In general, Lao in the Lao P.D.R. has been influenced by French while Lao in Northeastern Thailand has been influenced by Thai and English. Some major differences are as follows:

-Words borrowed from European languages have the French pronunciation in Laos but the English pronunciation in Thailand. An example is “wine” which is waeng in Laos and wai in Thailand. (Note that nasalized French endings become “ng” in Laos.)

-Lao speakers in Thailand use Thai words for some common nouns rather than the Lao word. Examples are “paper” (jia in Laos, gra-dat in Thailand), “book” (peum in Laos, nang-seu in Thailand), and “bread” (kao-jee in Laos and ka-nom pang in Thailand). Lao speakers in Thailand may also use the Thai phrases for “hello” and “thank you”.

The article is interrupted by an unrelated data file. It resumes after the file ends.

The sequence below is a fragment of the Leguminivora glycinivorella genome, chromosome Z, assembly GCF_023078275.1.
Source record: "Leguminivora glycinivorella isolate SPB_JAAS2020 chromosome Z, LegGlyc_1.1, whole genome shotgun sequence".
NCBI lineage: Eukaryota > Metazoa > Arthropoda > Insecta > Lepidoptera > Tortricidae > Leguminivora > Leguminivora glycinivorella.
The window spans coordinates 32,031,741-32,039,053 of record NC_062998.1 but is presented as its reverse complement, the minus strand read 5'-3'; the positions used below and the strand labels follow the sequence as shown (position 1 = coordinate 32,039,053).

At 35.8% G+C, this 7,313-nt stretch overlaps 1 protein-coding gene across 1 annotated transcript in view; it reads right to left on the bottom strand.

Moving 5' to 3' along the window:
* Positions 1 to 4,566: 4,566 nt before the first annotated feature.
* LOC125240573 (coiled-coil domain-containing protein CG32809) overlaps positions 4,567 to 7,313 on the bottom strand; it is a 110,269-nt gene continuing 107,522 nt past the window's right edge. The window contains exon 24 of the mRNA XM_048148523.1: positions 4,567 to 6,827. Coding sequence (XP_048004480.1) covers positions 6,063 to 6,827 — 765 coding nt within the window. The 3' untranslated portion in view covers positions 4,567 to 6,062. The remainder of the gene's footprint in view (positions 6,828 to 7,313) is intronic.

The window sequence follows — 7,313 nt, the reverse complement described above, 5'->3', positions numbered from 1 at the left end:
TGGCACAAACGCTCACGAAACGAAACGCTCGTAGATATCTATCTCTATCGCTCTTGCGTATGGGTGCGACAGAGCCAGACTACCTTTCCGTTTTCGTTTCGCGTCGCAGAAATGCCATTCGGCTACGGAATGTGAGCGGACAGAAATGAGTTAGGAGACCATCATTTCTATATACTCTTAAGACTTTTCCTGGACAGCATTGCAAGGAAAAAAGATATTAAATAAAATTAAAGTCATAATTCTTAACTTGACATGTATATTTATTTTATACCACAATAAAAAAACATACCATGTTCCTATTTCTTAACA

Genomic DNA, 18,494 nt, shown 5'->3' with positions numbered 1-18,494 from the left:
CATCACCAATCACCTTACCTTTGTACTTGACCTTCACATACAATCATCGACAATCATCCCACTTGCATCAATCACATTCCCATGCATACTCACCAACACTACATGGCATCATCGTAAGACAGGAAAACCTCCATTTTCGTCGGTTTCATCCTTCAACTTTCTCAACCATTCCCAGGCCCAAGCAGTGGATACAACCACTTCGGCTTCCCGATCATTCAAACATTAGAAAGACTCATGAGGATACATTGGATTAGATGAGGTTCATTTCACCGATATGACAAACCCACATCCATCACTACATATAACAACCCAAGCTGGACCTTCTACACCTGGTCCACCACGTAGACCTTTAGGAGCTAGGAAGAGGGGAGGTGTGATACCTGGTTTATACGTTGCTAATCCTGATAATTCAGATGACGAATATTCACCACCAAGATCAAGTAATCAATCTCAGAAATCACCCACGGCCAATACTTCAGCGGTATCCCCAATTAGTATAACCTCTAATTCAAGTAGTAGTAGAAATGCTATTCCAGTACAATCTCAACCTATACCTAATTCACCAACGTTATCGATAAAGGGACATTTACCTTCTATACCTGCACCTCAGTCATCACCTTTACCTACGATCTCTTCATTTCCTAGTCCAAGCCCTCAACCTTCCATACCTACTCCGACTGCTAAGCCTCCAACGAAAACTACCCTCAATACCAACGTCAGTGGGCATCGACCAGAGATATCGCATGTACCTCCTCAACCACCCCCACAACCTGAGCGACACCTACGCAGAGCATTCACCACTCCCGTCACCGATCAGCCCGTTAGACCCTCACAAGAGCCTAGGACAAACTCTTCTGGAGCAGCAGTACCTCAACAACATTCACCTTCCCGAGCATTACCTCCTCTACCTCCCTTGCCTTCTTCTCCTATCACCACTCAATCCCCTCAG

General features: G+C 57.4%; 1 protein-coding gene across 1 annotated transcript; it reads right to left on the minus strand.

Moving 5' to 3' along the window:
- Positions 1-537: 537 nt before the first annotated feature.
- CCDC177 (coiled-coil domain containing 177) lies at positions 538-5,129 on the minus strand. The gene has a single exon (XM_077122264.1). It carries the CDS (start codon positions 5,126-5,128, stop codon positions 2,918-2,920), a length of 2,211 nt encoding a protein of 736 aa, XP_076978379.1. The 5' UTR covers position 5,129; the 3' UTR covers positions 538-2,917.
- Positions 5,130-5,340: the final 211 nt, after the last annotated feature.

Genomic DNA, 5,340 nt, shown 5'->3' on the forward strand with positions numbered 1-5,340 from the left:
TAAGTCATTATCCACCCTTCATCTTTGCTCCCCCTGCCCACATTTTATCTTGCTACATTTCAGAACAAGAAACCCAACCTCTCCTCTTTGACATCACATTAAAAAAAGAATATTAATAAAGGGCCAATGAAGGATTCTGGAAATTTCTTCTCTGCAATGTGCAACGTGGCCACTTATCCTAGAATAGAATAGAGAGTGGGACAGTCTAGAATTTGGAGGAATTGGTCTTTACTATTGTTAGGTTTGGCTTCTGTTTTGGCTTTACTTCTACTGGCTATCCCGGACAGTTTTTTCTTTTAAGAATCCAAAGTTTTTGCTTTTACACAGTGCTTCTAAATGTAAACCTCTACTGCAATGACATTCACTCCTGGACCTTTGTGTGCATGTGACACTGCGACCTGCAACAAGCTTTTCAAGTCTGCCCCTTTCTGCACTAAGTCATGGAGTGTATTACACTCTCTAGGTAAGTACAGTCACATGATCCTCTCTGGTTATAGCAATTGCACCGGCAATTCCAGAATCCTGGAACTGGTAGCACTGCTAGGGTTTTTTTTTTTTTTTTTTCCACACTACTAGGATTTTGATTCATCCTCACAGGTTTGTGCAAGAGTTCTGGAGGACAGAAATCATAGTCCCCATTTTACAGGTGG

-Words in Laos taken from Vietnamese and not used in Thailand are feuh for “noodle soup” (called guay-tio in Thailand) and viak for “work”. (“To work” is hayt-viak in Laos and hayt-ngan in Lao-speaking Thailand.)

-Official words such as “province” and “district” follow the Thai designation in Thailand. The systems for telling time are also different in the two countries.

-Two common words are pronounced differently: the Mekong River is called Mae-nam Kawng in Laos and Mae-nam Kong in Thailand, and the word for the Laotian string-tying ceremony is ba-see in Laos and bai-see in Thailand.

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